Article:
By Marianne Nardone
The importance of underwriting standards in the securitization market and the need to fully understand the risks and volatility of the securities to ensure that history doesn't repeat itself will be the key topics discussed at the "Lessons from the Financial Crisis: Required Steps for Recovery" panel today.
Panelists agreed that the basic lack of analysis, understanding and due diligence were the main ingredients leading to the crash in the collateralized debt obligation and asset-backed and mortgage-backed securities markets. "I'm not sure that a lot of investors were analyzing anything really," said panelist Patrick Tadie, executive v.p. with BNY Mellon. Tadie will also discuss problems with the overall lack of transparency, and how lessons should be learned in terms of underwriting guidelines and researching both the originator and the servicer. He underscored the importance of tracking how each loan performs over time, instead of just observing a sample. "Investors bought bonds that they didn't understand, without knowing the strength and quality of the underlying servicer of the loans," he said.
Panelist Daniel Curry, president of rating agency DBRS, echoed the sentiment and said the lack of knowledge was particularly bad in the CDO market. He said he will focus on what people were not doing that led to the crisis. "A lot of CDOs were done by people who were very good at math, but were over-rating the risks and volatility of the assets. If they don't understand the risk and volalitility, you wonder whether they understood anything," Curry said. Panelists will drill down on the importance of representations and warranties, as well as what Curry said was an assumption that performance, particularly within ABS, was far more precise than was actually the case.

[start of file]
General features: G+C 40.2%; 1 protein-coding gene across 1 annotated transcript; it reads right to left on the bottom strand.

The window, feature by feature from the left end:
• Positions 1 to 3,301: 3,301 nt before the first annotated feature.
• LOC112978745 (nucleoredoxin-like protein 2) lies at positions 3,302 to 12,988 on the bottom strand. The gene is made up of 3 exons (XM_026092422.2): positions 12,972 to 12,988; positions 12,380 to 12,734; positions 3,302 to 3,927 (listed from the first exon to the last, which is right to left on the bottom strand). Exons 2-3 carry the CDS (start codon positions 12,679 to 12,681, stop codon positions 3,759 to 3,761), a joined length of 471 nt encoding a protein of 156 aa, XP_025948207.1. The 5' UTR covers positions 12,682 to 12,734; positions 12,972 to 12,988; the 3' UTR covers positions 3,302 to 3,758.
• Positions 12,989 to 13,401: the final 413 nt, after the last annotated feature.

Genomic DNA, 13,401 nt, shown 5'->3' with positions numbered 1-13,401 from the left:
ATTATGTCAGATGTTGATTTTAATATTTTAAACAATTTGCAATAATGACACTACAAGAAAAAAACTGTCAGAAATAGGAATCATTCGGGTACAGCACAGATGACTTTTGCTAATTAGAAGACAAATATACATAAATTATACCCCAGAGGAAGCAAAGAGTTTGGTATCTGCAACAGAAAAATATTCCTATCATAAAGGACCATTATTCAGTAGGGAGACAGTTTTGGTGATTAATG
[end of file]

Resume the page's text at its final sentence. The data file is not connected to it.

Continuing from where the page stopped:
At both the securitization and transactional level, panelists will talk on the importance of asset quality, and how a lack of analysis hurt the market. Particularly, Tadie will look at what types of properties were in the investments and whether accounting firms that were responsible for analyzing the investments understood the results. Tadie will also hold up the rating agencies as to whether they performed reviews on a regular basis, such as monthly, and if they updated these reviews. He stressed the importance and lessons learned from investigating why some securitizations didn't perform.
Panelists added that a number of initiatives and organizations have had a positive impact on the market--namely the Obama administration's loan modification program and calls for greater disclosure. Panelists will talk about the impact of the American Securitization Forum's Project Restart, as well as initiatives by the Federal Reserve Bank that have helped to increase ABS issuance. "These have been a big help in terms of getting folks on the same page," Tadie said.
In terms of looking ahead to 2010, panelists will talk about the fact that, despite what the industry has been through, the ABS market in particular has been on a tear--with most firms seeing increased issuance. "Deal volume has been crazy," said panel moderator John Arnholz, partner with law firm Bingham McCutchen. Arnholz said he will flesh out whether the "originate to securitize" push was part of the problem, and going forward whether there are certain assets that simply shouldn't be securitized. "If so, should issuers be required to keep skin in the game? And how much of what happened was a result of events unrelated to the securitization markets?" Arnholz asked.
Finally, panelists will discuss the increased due diligence that has been performed on existing deals and the need to tap into the range of resources available to continue to reduce risk and boost understanding. "This didn't happen because of a lack of resources. These resources might affect your margin, but it's still hard to understand because people were getting paid reasonably well," Curry concluded.